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Alban George (Johnny) Moyes (1893–1963)

One of Australia's best known cricket commentators, Mr. A. G. [Alban George] (Johnny) Moyes, died at his Sydney suburban home to-night.

He was 70.

Only a few hours before his death Mr. Moyes gave a commentary through the A.B.C. on to-day's Sheffield Shield game between N.S.W. and S.A. at the Sydney Cricket Ground.

Mr. Moyes, known affectionately to millions of cricket enthusiasts as "Johnny", was a world renowned authority on cricket.

Born in Gladstone, S.A., in 1893, he represented his State in first class cricket between 1912-15.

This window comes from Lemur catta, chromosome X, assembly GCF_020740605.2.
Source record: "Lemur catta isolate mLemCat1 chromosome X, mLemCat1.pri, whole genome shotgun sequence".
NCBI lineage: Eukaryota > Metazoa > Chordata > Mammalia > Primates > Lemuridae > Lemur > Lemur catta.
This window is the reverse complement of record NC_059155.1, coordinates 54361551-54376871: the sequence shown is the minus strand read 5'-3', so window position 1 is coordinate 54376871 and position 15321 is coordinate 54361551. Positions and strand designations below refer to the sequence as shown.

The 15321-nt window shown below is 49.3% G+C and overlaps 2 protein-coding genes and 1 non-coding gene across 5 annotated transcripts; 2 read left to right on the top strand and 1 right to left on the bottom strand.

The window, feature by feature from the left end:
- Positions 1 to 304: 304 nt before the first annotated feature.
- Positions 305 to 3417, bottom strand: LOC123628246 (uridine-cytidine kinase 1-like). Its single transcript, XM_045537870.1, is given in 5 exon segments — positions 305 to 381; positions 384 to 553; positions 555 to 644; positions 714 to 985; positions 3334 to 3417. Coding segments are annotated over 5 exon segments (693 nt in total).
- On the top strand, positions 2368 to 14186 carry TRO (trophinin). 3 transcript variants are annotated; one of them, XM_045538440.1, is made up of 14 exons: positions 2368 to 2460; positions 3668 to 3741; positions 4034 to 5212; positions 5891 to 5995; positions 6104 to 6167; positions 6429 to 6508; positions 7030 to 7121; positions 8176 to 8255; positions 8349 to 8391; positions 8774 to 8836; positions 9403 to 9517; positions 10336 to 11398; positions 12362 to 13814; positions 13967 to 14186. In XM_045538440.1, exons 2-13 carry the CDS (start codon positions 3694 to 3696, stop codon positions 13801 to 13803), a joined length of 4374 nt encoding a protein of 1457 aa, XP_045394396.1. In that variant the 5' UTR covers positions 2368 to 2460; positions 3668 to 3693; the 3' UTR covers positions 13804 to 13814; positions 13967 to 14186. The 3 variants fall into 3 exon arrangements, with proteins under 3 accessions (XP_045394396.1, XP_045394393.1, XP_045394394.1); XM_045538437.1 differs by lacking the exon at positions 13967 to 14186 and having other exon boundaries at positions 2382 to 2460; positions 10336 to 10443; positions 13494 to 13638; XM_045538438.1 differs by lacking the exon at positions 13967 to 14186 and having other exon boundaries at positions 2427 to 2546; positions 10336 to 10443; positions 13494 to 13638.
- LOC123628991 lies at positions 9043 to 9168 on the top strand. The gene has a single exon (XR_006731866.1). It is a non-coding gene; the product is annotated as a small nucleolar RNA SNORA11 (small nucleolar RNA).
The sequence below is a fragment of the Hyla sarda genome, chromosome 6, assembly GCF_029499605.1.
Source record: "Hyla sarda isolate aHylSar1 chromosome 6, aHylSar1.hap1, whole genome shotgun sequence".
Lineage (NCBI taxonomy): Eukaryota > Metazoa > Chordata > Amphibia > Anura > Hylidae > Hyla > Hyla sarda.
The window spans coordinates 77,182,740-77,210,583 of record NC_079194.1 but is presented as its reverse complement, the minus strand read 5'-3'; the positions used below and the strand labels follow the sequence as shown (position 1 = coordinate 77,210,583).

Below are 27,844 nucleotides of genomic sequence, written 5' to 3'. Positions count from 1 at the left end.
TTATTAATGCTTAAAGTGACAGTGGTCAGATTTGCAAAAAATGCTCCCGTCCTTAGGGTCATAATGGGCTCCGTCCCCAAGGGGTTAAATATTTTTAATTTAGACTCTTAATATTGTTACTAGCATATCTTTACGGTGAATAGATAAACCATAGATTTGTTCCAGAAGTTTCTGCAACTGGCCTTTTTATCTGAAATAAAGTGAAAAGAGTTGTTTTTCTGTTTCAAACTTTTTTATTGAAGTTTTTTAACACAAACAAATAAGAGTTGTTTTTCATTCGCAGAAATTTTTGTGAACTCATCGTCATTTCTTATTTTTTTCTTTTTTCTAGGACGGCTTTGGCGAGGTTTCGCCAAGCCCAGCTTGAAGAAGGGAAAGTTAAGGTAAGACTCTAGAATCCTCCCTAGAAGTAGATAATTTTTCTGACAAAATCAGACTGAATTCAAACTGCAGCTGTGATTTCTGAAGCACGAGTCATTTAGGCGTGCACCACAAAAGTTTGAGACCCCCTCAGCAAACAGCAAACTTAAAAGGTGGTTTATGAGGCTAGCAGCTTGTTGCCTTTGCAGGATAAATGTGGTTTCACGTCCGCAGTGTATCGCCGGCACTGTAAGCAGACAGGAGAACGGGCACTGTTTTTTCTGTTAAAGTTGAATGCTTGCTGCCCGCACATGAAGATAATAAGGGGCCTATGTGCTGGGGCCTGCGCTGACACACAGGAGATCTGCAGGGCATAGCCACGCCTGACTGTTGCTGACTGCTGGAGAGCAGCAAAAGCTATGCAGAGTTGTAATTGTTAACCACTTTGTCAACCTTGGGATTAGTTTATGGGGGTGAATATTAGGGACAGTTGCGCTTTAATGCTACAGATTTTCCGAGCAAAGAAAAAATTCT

During World War I he rose to the rank of major and won the Military Cross in 1918. 

After the war he played for Victoria in 1920-21 and became a N.S.W. selector in 1927.

Entering journalism in the early thirties, he served on the Sydney Daily Telegraph, where he became news editor.

When World War II broke out he took command of the 7th Australian garrison and rose to Lieutenant-Colonel.

For many years, he was one of the most popular radio and television cricket commentators in Australia.

Nearly as famous as his voice which endeared him to cricket followers throughout the world, were his books on the game.

Mr. Moyes wrote half a dozen books, his most famous being "Bradman," "Century of Cricketers," and "With the West Indians in Australia."

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Citation details

'Moyes, Alban George (Johnny) (1893–1963)', Obituaries Australia, National Centre of Biography, Australian National University,, accessed 22 May 2024.

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